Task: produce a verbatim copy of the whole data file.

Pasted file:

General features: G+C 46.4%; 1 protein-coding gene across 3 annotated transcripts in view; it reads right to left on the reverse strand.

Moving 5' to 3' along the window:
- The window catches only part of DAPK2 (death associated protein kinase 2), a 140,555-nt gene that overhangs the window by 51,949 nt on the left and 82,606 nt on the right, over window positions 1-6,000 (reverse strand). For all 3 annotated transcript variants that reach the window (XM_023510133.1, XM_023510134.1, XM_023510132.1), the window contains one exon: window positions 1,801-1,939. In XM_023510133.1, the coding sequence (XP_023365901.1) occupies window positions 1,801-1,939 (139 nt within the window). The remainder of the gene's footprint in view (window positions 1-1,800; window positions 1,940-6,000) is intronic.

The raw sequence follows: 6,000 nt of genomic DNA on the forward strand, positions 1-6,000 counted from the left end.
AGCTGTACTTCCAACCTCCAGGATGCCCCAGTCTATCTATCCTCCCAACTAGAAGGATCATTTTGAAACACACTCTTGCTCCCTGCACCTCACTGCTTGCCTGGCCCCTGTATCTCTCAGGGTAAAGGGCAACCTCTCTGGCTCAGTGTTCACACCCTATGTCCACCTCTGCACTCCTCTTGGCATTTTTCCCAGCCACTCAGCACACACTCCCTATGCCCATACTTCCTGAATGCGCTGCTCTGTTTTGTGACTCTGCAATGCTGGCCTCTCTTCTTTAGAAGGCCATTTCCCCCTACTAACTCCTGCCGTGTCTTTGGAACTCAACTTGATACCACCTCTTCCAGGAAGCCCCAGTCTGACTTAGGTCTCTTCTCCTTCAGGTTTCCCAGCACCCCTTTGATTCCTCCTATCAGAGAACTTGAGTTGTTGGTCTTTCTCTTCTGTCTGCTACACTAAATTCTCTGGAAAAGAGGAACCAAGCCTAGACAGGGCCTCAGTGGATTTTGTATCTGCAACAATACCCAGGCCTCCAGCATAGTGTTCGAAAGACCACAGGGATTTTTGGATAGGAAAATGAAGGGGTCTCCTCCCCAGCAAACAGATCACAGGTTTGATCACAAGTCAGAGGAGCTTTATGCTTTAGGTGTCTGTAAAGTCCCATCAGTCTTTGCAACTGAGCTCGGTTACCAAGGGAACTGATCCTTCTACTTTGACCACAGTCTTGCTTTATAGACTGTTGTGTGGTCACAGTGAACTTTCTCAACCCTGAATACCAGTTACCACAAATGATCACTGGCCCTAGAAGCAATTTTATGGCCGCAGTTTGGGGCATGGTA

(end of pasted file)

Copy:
General features: G+C 46.4%; 1 protein-coding gene across 3 annotated transcripts in view; it reads right to left on the reverse strand.

Moving 5' to 3' along the window:
- The window catches only part of DAPK2 (death associated protein kinase 2), a 140,555-nt gene that overhangs the window by 51,949 nt on the left and 82,606 nt on the right, over window positions 1-6,000 (reverse strand). For all 3 annotated transcript variants that reach the window (XM_023510133.1, XM_023510134.1, XM_023510132.1), the window contains one exon: window positions 1,801-1,939. In XM_023510133.1, the coding sequence (XP_023365901.1) occupies window positions 1,801-1,939 (139 nt within the window). The remainder of the gene's footprint in view (window positions 1-1,800; window positions 1,940-6,000) is intronic.

The raw sequence follows: 6,000 nt of genomic DNA on the forward strand, positions 1-6,000 counted from the left end.
AGCTGTACTTCCAACCTCCAGGATGCCCCAGTCTATCTATCCTCCCAACTAGAAGGATCATTTTGAAACACACTCTTGCTCCCTGCACCTCACTGCTTGCCTGGCCCCTGTATCTCTCAGGGTAAAGGGCAACCTCTCTGGCTCAGTGTTCACACCCTATGTCCACCTCTGCACTCCTCTTGGCATTTTTCCCAGCCACTCAGCACACACTCCCTATGCCCATACTTCCTGAATGCGCTGCTCTGTTTTGTGACTCTGCAATGCTGGCCTCTCTTCTTTAGAAGGCCATTTCCCCCTACTAACTCCTGCCGTGTCTTTGGAACTCAACTTGATACCACCTCTTCCAGGAAGCCCCAGTCTGACTTAGGTCTCTTCTCCTTCAGGTTTCCCAGCACCCCTTTGATTCCTCCTATCAGAGAACTTGAGTTGTTGGTCTTTCTCTTCTGTCTGCTACACTAAATTCTCTGGAAAAGAGGAACCAAGCCTAGACAGGGCCTCAGTGGATTTTGTATCTGCAACAATACCCAGGCCTCCAGCATAGTGTTCGAAAGACCACAGGGATTTTTGGATAGGAAAATGAAGGGGTCTCCTCCCCAGCAAACAGATCACAGGTTTGATCACAAGTCAGAGGAGCTTTATGCTTTAGGTGTCTGTAAAGTCCCATCAGTCTTTGCAACTGAGCTCGGTTACCAAGGGAACTGATCCTTCTACTTTGACCACAGTCTTGCTTTATAGACTGTTGTGTGGTCACAGTGAACTTTCTCAACCCTGAATACCAGTTACCACAAATGATCACTGGCCCTAGAAGCAATTTTATGGCCGCAGTTTGGGGCATGGTA